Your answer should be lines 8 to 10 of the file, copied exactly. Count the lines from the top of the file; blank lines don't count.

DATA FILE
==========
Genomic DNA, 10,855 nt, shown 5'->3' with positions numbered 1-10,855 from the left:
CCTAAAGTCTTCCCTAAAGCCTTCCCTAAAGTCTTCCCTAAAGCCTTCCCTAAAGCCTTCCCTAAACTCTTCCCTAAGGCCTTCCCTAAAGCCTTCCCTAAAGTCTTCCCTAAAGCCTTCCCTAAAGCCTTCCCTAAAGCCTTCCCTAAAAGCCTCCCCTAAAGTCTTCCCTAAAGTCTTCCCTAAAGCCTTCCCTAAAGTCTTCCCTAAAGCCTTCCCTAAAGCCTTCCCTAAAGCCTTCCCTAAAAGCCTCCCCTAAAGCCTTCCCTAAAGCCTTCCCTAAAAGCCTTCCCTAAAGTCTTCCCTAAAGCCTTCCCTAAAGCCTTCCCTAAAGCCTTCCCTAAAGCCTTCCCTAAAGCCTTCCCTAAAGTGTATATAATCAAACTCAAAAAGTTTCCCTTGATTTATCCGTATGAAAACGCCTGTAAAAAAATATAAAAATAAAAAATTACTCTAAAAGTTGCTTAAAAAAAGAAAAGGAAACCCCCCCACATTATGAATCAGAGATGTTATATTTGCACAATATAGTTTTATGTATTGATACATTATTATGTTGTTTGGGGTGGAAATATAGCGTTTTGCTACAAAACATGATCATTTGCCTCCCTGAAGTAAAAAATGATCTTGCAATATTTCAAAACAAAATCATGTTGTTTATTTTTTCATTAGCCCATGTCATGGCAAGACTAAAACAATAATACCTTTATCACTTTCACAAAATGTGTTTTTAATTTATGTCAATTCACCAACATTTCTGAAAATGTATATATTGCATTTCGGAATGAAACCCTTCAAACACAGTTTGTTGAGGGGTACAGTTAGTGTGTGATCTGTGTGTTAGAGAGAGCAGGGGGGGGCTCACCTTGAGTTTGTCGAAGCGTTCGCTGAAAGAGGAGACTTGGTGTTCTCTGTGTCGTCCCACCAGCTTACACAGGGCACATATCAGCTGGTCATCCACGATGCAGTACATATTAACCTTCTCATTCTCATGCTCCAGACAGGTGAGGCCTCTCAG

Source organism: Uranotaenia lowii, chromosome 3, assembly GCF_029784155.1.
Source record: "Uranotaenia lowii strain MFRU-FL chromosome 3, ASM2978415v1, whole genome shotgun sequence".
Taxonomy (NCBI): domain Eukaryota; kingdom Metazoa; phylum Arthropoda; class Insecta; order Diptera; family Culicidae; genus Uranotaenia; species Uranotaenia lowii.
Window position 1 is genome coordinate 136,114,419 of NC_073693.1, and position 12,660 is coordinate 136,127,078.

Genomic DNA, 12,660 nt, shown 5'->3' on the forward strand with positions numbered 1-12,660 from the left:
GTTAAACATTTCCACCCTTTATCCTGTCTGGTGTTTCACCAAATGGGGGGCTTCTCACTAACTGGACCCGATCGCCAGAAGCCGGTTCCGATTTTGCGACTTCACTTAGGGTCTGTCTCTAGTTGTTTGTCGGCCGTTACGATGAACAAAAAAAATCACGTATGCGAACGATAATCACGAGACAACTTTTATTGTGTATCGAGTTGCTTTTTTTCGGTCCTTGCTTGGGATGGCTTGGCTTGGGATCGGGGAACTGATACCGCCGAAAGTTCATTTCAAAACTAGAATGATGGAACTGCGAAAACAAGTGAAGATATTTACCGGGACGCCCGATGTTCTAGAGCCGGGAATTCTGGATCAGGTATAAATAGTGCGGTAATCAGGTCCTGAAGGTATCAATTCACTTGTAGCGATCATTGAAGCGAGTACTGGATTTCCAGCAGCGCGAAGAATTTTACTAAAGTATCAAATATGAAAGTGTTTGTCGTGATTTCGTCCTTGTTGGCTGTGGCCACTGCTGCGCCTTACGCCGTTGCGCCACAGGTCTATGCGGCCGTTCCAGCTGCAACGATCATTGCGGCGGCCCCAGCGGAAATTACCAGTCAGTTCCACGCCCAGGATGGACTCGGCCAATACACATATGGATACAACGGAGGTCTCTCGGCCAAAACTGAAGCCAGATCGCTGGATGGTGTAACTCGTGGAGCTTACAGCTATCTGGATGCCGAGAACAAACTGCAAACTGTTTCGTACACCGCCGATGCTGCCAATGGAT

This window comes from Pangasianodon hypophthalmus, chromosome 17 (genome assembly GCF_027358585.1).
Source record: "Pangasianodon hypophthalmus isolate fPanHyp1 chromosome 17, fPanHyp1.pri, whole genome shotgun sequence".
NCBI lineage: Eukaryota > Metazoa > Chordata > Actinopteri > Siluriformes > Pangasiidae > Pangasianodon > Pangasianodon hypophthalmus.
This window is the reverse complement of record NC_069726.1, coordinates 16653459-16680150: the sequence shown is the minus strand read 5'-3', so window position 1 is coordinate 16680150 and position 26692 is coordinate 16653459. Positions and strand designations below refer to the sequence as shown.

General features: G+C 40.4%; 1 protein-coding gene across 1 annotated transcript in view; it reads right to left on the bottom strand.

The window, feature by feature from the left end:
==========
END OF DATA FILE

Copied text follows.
GTTAAACATTTCCACCCTTTATCCTGTCTGGTGTTTCACCAAATGGGGGGCTTCTCACTAACTGGACCCGATCGCCAGAAGCCGGTTCCGATTTTGCGACTTCACTTAGGGTCTGTCTCTAGTTGTTTGTCGGCCGTTACGATGAACAAAAAAAATCACGTATGCGAACGATAATCACGAGACAACTTTTATTGTGTATCGAGTTGCTTTTTTTCGGTCCTTGCTTGGGATGGCTTGGCTTGGGATCGGGGAACTGATACCGCCGAAAGTTCATTTCAAAACTAGAATGATGGAACTGCGAAAACAAGTGAAGATATTTACCGGGACGCCCGATGTTCTAGAGCCGGGAATTCTGGATCAGGTATAAATAGTGCGGTAATCAGGTCCTGAAGGTATCAATTCACTTGTAGCGATCATTGAAGCGAGTACTGGATTTCCAGCAGCGCGAAGAATTTTACTAAAGTATCAAATATGAAAGTGTTTGTCGTGATTTCGTCCTTGTTGGCTGTGGCCACTGCTGCGCCTTACGCCGTTGCGCCACAGGTCTATGCGGCCGTTCCAGCTGCAACGATCATTGCGGCGGCCCCAGCGGAAATTACCAGTCAGTTCCACGCCCAGGATGGACTCGGCCAATACACATATGGATACAACGGAGGTCTCTCGGCCAAAACTGAAGCCAGATCGCTGGATGGTGTAACTCGTGGAGCTTACAGCTATCTGGATGCCGAGAACAAACTGCAAACTGTTTCGTACACCGCCGATGCTGCCAATGGAT

This window comes from Pangasianodon hypophthalmus, chromosome 17 (genome assembly GCF_027358585.1).
Source record: "Pangasianodon hypophthalmus isolate fPanHyp1 chromosome 17, fPanHyp1.pri, whole genome shotgun sequence".